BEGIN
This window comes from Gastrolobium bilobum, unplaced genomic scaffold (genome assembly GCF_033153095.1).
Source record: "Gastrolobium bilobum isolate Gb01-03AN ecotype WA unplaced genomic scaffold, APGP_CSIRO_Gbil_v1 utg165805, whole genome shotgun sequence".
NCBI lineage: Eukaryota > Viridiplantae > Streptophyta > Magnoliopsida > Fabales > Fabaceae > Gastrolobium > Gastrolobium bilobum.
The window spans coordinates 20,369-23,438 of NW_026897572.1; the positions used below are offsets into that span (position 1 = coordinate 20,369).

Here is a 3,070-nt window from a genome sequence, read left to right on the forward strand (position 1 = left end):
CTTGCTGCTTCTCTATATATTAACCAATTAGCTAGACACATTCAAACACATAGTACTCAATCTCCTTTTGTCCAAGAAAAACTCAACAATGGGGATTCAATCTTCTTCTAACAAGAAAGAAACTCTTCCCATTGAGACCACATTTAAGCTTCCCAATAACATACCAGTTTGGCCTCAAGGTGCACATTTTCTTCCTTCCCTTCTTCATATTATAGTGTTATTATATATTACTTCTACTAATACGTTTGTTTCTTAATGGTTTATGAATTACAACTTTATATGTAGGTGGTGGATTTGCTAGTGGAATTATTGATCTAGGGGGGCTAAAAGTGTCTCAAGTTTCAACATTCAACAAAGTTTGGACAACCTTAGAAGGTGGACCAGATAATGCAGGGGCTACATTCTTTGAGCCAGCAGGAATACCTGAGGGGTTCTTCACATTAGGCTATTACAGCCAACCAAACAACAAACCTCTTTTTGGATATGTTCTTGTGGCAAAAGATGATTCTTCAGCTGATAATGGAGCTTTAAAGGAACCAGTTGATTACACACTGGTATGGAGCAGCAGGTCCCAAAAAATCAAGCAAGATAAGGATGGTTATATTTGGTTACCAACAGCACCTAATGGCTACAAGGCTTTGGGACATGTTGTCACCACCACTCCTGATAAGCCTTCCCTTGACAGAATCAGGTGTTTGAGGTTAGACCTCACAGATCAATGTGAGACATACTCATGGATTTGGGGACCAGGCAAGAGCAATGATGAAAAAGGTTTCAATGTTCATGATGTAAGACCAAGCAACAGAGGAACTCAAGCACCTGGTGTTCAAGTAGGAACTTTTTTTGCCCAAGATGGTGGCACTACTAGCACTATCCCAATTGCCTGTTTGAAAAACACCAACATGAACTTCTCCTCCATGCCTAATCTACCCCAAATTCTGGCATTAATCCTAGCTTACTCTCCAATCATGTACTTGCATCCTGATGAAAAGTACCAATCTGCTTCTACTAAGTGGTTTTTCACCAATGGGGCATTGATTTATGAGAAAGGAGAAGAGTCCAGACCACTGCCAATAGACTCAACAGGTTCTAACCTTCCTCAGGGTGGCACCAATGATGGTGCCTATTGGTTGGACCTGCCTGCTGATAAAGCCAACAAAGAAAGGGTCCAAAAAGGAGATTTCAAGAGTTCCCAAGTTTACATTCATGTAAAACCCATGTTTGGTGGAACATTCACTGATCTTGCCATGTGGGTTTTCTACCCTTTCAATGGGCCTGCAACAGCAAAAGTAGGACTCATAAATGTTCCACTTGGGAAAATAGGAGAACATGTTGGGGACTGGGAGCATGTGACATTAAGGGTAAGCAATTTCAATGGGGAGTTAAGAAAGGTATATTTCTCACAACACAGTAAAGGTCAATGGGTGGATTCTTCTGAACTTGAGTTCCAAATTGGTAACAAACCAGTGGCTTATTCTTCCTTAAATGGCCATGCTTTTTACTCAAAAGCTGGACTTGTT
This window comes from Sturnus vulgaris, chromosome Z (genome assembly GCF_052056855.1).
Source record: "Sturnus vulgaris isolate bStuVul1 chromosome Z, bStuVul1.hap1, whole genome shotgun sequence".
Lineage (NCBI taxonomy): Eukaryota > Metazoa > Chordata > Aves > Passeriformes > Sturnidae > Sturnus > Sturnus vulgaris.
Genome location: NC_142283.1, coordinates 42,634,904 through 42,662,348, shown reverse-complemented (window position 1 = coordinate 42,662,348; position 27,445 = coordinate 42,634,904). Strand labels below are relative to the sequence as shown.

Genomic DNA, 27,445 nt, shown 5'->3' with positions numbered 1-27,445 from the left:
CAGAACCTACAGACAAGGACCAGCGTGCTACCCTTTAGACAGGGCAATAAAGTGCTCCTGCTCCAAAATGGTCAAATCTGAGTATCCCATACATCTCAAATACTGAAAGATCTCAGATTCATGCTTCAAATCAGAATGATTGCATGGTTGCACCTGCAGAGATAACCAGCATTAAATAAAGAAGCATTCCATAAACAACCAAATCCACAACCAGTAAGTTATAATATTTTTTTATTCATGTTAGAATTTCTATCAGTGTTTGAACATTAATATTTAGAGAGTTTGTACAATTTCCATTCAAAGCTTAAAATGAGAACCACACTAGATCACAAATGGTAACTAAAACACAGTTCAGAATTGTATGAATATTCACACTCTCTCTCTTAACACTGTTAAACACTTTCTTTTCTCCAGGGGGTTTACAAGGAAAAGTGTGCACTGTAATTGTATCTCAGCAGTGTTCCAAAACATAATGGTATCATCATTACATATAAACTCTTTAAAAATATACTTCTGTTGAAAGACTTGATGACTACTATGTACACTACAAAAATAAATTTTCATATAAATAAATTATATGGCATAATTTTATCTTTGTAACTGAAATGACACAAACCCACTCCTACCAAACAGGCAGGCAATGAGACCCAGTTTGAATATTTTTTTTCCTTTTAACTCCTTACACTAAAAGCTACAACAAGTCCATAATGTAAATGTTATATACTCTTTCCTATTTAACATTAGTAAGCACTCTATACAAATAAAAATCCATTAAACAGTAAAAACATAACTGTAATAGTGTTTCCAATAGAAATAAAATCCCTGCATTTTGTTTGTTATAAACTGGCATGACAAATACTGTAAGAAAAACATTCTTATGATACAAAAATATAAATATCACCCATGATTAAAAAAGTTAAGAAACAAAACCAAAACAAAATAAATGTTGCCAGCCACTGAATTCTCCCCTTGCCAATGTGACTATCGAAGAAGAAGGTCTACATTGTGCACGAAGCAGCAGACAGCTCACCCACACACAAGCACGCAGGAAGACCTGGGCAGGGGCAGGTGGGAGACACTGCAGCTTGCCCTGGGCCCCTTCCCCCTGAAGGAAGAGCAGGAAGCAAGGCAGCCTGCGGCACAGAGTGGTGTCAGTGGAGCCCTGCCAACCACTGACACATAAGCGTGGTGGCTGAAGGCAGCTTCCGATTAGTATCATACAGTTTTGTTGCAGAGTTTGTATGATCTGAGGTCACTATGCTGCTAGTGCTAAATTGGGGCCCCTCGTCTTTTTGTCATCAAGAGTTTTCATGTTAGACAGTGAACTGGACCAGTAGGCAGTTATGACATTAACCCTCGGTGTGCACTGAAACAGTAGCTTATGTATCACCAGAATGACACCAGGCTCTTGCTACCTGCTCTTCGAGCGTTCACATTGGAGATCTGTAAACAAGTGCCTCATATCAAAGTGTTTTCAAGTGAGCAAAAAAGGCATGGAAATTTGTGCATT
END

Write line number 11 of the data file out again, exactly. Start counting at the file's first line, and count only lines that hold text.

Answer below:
Genomic DNA, 27,445 nt, shown 5'->3' with positions numbered 1-27,445 from the left: